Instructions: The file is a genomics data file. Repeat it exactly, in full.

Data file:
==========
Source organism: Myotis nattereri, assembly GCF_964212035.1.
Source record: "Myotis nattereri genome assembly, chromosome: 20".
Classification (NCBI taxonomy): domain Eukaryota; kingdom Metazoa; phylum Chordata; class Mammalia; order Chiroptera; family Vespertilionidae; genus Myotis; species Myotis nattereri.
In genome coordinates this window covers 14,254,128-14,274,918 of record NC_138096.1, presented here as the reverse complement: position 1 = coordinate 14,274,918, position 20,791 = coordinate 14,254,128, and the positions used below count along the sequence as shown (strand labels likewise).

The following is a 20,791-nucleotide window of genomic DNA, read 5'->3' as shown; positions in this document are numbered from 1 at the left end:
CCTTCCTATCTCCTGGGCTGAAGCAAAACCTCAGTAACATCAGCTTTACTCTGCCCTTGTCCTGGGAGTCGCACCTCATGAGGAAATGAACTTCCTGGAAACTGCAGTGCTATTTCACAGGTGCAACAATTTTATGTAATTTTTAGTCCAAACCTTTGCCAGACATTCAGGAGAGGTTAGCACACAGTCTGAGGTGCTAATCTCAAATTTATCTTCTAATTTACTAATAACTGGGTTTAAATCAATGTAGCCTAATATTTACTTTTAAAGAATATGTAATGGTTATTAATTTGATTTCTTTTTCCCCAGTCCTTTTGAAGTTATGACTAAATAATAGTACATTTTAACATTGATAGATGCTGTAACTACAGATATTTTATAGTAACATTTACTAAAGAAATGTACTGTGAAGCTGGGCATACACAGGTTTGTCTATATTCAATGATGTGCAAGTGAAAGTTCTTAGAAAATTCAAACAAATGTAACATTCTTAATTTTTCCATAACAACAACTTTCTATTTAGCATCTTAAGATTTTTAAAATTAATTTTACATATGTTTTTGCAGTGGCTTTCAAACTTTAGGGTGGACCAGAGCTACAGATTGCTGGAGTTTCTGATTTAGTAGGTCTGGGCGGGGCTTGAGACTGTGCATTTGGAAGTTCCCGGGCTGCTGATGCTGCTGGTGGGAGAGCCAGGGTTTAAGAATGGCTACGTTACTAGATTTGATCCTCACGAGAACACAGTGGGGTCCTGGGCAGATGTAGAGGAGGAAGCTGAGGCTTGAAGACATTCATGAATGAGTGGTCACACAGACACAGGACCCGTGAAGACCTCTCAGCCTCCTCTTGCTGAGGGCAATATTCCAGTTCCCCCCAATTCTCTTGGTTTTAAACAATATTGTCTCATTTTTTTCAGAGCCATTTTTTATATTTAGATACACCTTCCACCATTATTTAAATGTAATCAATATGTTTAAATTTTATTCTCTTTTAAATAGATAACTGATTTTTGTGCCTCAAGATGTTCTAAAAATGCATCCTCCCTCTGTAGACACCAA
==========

Source organism: Myotis nattereri, assembly GCF_964212035.1.
Source record: "Myotis nattereri genome assembly, chromosome: 20".
Classification (NCBI taxonomy): domain Eukaryota; kingdom Metazoa; phylum Chordata; class Mammalia; order Chiroptera; family Vespertilionidae; genus Myotis; species Myotis nattereri.
In genome coordinates this window covers 14,254,128-14,274,918 of record NC_138096.1, presented here as the reverse complement: position 1 = coordinate 14,274,918, position 20,791 = coordinate 14,254,128, and the positions used below count along the sequence as shown (strand labels likewise).

The following is a 20,791-nucleotide window of genomic DNA, read 5'->3' as shown; positions in this document are numbered from 1 at the left end:
CCTTCCTATCTCCTGGGCTGAAGCAAAACCTCAGTAACATCAGCTTTACTCTGCCCTTGTCCTGGGAGTCGCACCTCATGAGGAAATGAACTTCCTGGAAACTGCAGTGCTATTTCACAGGTGCAACAATTTTATGTAATTTTTAGTCCAAACCTTTGCCAGACATTCAGGAGAGGTTAGCACACAGTCTGAGGTGCTAATCTCAAATTTATCTTCTAATTTACTAATAACTGGGTTTAAATCAATGTAGCCTAATATTTACTTTTAAAGAATATGTAATGGTTATTAATTTGATTTCTTTTTCCCCAGTCCTTTTGAAGTTATGACTAAATAATAGTACATTTTAACATTGATAGATGCTGTAACTACAGATATTTTATAGTAACATTTACTAAAGAAATGTACTGTGAAGCTGGGCATACACAGGTTTGTCTATATTCAATGATGTGCAAGTGAAAGTTCTTAGAAAATTCAAACAAATGTAACATTCTTAATTTTTCCATAACAACAACTTTCTATTTAGCATCTTAAGATTTTTAAAATTAATTTTACATATGTTTTTGCAGTGGCTTTCAAACTTTAGGGTGGACCAGAGCTACAGATTGCTGGAGTTTCTGATTTAGTAGGTCTGGGCGGGGCTTGAGACTGTGCATTTGGAAGTTCCCGGGCTGCTGATGCTGCTGGTGGGAGAGCCAGGGTTTAAGAATGGCTACGTTACTAGATTTGATCCTCACGAGAACACAGTGGGGTCCTGGGCAGATGTAGAGGAGGAAGCTGAGGCTTGAAGACATTCATGAATGAGTGGTCACACAGACACAGGACCCGTGAAGACCTCTCAGCCTCCTCTTGCTGAGGGCAATATTCCAGTTCCCCCCAATTCTCTTGGTTTTAAACAATATTGTCTCATTTTTTTCAGAGCCATTTTTTATATTTAGATACACCTTCCACCATTATTTAAATGTAATCAATATGTTTAAATTTTATTCTCTTTTAAATAGATAACTGATTTTTGTGCCTCAAGATGTTCTAAAAATGCATCCTCCCTCTGTAGACACCAA